Heaven is no respecter of persons. The apostle John tells us that he "saw the dead, great and small, standing before the throne … . The dead were judged according to what they had done … " (Rev. 20:12).
I am comforted knowing that there will finally be justice. But we who are alive know we will not see justice yet. How can there be peace in Nigeria, when we are led by those who have succumbed to the twin evils of negligence and corruption?
Families continue to search for their loved ones — many of our promising young men and women—whose whereabouts are not yet known. So far, the officially reported number of those who lost their lives in the Jos mayhem has reached 500, but that figure is still being debated. The Pentecostal Fellowship of Nigeria (PFN) Plateau State chapter reported that over 40 places of Christian worship were burned down.
The federal government has been pressured to handle the matter with all the seriousness it deserves. The senate decided to put together a committee to investigate.
President Musa Yar'adua is being bombarded with suggestions on how to handle the situation. Nigerian dailies and websites are saturated with a catalog of what people are suggesting to be the causes and solutions to present and future crises.
There are those who are calling on Yar'adua's administration to arrest the governor for failure to protect the lives and properties of innocent citizens. Some urge that he be prosecuted for crimes against humanity if he does not resign. Some, like the secretary of the Northern Christian Association of Nigeria are "sick and tired of these crises that keep happening in Jos . . . and a host of other places in Nigeria"; some lament that every political crisis has a religious aspect.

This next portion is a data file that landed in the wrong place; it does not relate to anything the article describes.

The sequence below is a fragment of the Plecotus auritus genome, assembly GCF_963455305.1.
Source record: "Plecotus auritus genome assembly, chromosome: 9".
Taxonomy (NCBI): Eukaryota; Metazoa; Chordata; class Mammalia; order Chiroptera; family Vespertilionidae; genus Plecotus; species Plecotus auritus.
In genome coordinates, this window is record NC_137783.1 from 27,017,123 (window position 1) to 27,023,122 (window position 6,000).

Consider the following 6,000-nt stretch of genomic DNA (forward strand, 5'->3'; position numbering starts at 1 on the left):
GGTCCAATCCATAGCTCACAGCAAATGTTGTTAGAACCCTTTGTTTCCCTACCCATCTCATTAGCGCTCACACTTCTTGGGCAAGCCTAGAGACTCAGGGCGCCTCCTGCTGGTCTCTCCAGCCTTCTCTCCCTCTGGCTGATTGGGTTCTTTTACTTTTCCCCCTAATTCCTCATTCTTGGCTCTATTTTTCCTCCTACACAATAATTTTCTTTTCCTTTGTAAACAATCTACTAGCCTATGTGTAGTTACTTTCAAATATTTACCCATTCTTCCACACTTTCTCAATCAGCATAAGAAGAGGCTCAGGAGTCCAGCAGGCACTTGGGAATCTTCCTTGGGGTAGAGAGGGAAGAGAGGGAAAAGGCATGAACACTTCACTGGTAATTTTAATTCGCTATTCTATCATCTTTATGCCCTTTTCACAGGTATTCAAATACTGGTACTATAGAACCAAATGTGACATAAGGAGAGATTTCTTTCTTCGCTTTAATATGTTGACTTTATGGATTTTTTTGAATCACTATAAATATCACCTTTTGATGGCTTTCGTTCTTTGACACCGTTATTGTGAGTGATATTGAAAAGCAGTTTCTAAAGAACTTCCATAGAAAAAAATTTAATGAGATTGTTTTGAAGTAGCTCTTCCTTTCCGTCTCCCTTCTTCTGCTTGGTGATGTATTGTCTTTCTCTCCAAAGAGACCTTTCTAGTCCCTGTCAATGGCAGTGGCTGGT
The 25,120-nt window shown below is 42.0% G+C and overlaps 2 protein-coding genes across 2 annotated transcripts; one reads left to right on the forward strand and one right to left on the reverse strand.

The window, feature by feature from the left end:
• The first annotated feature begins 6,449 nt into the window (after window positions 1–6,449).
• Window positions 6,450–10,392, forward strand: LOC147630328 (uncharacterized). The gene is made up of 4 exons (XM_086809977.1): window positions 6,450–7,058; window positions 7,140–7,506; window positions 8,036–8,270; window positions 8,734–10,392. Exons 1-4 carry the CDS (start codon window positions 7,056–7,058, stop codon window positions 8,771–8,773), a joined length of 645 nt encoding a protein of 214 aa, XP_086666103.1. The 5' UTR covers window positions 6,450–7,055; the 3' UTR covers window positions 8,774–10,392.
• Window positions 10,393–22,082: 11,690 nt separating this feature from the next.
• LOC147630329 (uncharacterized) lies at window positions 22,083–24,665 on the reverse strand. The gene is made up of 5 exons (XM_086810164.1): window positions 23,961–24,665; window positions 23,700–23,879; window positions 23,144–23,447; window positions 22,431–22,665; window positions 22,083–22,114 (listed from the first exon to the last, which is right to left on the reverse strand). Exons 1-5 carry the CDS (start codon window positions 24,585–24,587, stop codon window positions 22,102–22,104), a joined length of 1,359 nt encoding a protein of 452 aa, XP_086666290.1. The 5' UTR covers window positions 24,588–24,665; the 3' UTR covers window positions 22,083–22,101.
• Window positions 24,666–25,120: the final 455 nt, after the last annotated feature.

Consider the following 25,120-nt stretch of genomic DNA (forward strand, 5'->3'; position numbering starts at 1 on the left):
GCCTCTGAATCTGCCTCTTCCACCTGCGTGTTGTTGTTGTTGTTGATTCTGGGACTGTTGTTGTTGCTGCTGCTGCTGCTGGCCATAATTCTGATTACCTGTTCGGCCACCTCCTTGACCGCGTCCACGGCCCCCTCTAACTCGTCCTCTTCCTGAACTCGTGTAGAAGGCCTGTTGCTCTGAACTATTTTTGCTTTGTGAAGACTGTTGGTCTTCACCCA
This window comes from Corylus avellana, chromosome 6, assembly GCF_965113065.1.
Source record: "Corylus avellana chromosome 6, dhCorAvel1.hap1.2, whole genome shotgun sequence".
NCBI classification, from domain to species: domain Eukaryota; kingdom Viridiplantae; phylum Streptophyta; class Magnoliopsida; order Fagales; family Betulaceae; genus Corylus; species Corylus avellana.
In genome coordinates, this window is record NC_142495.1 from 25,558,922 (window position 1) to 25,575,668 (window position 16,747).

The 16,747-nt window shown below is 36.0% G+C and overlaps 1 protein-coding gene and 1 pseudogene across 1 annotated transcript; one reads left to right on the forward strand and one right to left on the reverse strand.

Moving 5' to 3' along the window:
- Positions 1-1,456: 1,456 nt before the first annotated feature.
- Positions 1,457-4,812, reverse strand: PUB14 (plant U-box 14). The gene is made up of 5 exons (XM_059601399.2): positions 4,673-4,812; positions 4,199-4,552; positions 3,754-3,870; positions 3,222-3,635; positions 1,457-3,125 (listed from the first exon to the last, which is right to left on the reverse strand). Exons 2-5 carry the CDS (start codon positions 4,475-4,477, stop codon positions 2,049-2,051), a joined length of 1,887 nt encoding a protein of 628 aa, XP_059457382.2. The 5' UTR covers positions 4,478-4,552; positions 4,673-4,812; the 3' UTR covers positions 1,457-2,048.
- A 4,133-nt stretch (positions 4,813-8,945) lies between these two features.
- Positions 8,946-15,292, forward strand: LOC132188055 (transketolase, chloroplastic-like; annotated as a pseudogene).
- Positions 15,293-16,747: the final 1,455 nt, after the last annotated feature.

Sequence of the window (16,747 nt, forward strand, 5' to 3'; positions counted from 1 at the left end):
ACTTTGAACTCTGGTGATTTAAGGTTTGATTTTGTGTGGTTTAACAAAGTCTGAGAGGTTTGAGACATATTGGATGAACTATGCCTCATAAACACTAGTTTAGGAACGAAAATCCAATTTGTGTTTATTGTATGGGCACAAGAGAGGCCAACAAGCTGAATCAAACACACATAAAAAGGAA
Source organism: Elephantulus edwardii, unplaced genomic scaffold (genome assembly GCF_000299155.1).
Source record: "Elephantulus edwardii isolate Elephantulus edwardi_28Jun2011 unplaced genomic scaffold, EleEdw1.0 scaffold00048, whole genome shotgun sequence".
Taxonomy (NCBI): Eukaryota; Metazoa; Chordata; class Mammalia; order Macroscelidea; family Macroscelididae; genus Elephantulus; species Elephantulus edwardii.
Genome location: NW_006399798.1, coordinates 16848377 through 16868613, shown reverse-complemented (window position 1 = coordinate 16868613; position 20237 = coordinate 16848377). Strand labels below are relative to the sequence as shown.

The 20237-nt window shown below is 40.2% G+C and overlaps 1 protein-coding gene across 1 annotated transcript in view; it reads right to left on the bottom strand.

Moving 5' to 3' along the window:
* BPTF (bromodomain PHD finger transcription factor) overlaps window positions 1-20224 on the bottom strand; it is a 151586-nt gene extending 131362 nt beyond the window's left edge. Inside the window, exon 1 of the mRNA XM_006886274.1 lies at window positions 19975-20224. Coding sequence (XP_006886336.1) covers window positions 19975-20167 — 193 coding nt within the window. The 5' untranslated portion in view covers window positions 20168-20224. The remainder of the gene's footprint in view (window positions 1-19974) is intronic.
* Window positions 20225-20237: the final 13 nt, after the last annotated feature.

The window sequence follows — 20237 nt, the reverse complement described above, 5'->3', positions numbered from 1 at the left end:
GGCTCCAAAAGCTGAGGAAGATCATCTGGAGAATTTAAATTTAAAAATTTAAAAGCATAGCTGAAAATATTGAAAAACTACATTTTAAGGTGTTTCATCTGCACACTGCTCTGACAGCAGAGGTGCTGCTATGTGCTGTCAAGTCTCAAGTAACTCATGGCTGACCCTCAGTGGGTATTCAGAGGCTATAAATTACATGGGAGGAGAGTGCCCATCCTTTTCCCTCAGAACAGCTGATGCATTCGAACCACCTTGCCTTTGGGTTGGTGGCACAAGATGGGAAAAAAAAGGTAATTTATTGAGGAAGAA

The Nigeria Inter-Religious Council (NIREC) called on the federal government to institute a Judicial Commission of Inquiry to look into the crisis in Jos and punish those behind it, no matter how influential the persons may be. The council attributed the consistent occurrence of crisis, which people have tended to color as religious crisis, to tribalism, political instability, intolerance, poverty, and indigenous matters.
Representative Yusuf Maitama Tuggar, who visited Jos with the House speaker, grieved over the wanton destruction. He wrote about how he was particularly struck by the realization of "the anonymity of mass death in Nigeria."
No names are attached to the uncertain figures — we cannot even authoritatively confirm the number of casualties. Was it 300, 400 or 500? Life in our country often seems to have little value such that death goes unrecorded. We are simply expected to bury the dead and wait for the next episode.
In a similar reaction, another Representative, Alhaji Yusuf Galambi, said the causes of crises in Nigeria include a "lack of political integration, manipulation of votes, injustice, lack of moral upbringing and religious hatred."
Human Rights Watch (HRW) urged the Nigerian government to, as a matter of urgency, establish an independent inquiry to find out who sponsored and carried out the killings. It further suggested that the cause of the crisis was that certain people are considered second-class citizens. Thus, HRW said, "The government should also take concrete steps to end the discriminatory policies that treat certain groups as second-class citizens and that lie at the root of this violence."
The above reactions leave much to be desired. I do not think that the resignation of the governor will do the miracle of restoring love, justice, and peace. Some of the reactions have tended to avoid the real issues involved: "self-interest and the will to power," to use Reinhold Niebuhr's diagnosis.